Italy are “must-win” game specialists and have a Chameleon-like versatility that will get them the result they need in this week’s World Cup showdown with Uruguay, captain Gianluigi Buffon said on Sunday.
The 36-year-old goalkeeper, playing in his fifth World Cup, said Italy’s experience in playing clutch matches would hold them in good stead in the Group D decider at the Dunas arena on Tuesday.
After a 2-1 victory over England followed by a shock 1-0 defeat by Costa Rica, Italy need at least a draw against Uruguay to progress to the last 16 with the Central American nation.
“This is the 10th international tournament I’m playing in with Italy and in 10 tournaments only once were we already qualified by the third match,” he told reporters in Natal.
“If I’m not wrong, five times we needed to draw and four times we needed to win.
“History has not changed so much.”
Italy need a result in the final match after a disappointing performance against Costa Rica in which they offered their opponents too many attacking opportunities and created too few of their own.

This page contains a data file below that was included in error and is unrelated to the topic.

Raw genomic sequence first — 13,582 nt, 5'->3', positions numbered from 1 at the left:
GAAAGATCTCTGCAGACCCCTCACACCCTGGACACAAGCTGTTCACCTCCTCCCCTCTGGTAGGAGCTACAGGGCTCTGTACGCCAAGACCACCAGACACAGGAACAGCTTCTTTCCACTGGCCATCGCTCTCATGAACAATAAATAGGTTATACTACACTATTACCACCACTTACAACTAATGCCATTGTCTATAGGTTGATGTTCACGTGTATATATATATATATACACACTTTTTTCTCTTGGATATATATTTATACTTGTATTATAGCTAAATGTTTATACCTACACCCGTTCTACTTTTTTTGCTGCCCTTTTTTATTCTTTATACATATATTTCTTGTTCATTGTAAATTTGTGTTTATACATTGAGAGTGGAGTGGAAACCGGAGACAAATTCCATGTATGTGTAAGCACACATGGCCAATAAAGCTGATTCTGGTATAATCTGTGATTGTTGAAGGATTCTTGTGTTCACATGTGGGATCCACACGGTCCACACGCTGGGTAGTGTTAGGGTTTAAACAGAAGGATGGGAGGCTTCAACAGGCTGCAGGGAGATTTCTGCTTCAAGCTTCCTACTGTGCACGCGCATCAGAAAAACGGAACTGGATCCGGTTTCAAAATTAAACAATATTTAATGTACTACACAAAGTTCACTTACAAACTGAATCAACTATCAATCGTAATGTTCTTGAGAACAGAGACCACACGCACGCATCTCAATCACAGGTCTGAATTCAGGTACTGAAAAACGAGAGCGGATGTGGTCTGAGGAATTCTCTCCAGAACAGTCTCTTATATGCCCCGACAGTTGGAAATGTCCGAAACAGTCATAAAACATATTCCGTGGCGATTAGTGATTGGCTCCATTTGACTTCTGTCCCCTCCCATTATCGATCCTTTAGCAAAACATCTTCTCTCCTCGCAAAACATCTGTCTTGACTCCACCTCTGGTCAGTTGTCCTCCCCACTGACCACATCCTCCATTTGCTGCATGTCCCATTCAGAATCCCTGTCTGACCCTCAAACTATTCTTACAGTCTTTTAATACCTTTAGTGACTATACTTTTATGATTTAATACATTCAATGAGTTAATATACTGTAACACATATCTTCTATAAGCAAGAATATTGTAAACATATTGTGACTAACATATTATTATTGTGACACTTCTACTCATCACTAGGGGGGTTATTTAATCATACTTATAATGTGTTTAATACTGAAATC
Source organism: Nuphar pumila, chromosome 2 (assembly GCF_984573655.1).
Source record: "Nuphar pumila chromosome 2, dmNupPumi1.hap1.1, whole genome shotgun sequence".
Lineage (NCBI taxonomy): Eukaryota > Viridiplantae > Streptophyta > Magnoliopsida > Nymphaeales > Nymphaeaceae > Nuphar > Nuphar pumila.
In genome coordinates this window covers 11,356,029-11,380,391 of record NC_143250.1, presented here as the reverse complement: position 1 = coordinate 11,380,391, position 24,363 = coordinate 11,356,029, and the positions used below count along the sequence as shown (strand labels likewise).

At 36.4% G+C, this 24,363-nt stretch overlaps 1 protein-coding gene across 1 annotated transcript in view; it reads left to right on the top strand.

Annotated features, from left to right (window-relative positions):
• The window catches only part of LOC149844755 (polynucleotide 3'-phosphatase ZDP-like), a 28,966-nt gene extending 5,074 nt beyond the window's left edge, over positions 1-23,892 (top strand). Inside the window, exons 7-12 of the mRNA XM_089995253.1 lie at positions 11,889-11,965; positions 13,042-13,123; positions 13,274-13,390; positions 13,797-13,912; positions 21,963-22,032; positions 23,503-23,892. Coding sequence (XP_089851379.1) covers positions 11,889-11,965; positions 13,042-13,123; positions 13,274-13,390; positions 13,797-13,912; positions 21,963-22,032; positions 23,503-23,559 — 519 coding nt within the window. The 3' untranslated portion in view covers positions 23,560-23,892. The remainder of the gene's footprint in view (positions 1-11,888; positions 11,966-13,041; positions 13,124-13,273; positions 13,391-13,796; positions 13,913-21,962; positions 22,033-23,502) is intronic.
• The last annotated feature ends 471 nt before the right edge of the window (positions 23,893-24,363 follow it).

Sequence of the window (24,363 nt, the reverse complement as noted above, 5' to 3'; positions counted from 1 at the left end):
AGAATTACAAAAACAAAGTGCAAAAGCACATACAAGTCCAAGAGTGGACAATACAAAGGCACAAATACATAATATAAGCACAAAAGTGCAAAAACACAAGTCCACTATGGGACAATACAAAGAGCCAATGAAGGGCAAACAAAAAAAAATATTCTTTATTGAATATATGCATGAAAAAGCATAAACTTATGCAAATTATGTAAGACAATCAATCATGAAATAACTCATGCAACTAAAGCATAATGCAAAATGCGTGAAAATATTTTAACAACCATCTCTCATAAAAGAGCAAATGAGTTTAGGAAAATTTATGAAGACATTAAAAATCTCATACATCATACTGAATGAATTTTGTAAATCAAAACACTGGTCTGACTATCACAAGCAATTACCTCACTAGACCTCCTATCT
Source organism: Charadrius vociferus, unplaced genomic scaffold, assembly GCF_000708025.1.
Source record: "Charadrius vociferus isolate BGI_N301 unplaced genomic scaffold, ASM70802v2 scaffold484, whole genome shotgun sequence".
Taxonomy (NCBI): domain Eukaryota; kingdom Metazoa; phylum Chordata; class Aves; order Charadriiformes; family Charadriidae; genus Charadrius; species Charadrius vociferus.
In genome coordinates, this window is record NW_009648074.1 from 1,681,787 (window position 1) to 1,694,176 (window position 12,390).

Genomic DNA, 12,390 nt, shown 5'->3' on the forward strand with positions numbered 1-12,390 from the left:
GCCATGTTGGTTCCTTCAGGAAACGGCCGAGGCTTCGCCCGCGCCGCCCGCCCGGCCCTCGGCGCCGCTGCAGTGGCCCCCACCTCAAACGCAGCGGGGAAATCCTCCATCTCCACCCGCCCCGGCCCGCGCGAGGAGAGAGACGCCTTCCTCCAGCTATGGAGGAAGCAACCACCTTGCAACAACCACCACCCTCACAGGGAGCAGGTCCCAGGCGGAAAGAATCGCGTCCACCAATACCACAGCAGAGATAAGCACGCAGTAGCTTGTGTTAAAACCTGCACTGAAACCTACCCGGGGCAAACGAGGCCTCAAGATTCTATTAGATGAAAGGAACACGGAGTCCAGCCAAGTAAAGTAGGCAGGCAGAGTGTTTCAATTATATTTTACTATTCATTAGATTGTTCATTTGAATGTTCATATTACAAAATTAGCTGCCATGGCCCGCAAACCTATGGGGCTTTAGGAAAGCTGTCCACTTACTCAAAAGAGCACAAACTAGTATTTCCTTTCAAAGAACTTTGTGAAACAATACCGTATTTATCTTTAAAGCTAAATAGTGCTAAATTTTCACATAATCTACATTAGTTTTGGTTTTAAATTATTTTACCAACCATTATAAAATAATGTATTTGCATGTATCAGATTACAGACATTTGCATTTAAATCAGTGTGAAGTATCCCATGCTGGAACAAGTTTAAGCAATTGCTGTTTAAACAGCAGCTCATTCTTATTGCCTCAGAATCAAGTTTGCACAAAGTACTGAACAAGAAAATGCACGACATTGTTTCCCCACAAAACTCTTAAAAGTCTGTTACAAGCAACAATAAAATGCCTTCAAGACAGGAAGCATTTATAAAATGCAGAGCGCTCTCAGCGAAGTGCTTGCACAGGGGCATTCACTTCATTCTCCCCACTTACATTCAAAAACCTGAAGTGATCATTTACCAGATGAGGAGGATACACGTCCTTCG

Buffon said past tournaments had showed a poor second match was entirely in keeping with the Italian traditions.
“Historically for Italy, every time we win the first game the second game is not good,” he added.
“That is part of our DNA, I don’t know why. But then at the third match we reach a better level and this is what we are concentrating on now.”
More concerning for Italy perhaps is the injury that will almost certainly rule holding midfielder Daniele De Rossi out of the match and force coach Cesare Prandelli to change his formation.
Buffon said no decisions had been passed on to the team yet but was confident they would be on a good display however they lined up in Natal.
“Maybe after training today or tomorrow, we will know,” he said.
“But we are open to all options. One of our best qualities is that we are chameleons and I hope this versatility will help us to reach all the results we are aiming for.”
Four-times world champions, Italy have reached five finals and two semi-finals in World Cups and European Championships since 1982.
With such a record, Buffon could hardly disagree that not getting into the first knockout round in Brazil would fall short of the standards the nation has come to expect.
“It will definitely be a failure for the group. We would not be able to rank ourselves among the Italian sides of the past,” he said.
“It’s undeniable but nobody is afraid of assuming that responsibility.”
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